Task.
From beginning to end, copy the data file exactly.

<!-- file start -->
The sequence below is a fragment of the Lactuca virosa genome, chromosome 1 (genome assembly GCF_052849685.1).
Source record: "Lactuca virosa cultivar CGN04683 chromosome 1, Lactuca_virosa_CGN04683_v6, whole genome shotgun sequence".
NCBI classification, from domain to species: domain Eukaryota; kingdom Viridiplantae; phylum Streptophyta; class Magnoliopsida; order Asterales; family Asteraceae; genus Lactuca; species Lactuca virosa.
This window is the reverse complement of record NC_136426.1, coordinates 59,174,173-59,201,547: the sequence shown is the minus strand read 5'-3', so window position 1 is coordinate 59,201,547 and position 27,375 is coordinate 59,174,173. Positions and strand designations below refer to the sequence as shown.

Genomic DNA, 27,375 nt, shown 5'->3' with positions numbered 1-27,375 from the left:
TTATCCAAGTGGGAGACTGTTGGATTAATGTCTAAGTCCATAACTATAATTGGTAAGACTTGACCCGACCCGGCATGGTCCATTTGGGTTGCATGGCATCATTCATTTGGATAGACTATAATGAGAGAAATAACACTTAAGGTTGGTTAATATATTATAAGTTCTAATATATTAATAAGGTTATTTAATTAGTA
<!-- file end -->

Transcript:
The sequence below is a fragment of the Lactuca virosa genome, chromosome 1 (genome assembly GCF_052849685.1).
Source record: "Lactuca virosa cultivar CGN04683 chromosome 1, Lactuca_virosa_CGN04683_v6, whole genome shotgun sequence".
NCBI classification, from domain to species: domain Eukaryota; kingdom Viridiplantae; phylum Streptophyta; class Magnoliopsida; order Asterales; family Asteraceae; genus Lactuca; species Lactuca virosa.
This window is the reverse complement of record NC_136426.1, coordinates 59,174,173-59,201,547: the sequence shown is the minus strand read 5'-3', so window position 1 is coordinate 59,201,547 and position 27,375 is coordinate 59,174,173. Positions and strand designations below refer to the sequence as shown.

Genomic DNA, 27,375 nt, shown 5'->3' with positions numbered 1-27,375 from the left:
TTATCCAAGTGGGAGACTGTTGGATTAATGTCTAAGTCCATAACTATAATTGGTAAGACTTGACCCGACCCGGCATGGTCCATTTGGGTTGCATGGCATCATTCATTTGGATAGACTATAATGAGAGAAATAACACTTAAGGTTGGTTAATATATTATAAGTTCTAATATATTAATAAGGTTATTTAATTAGTA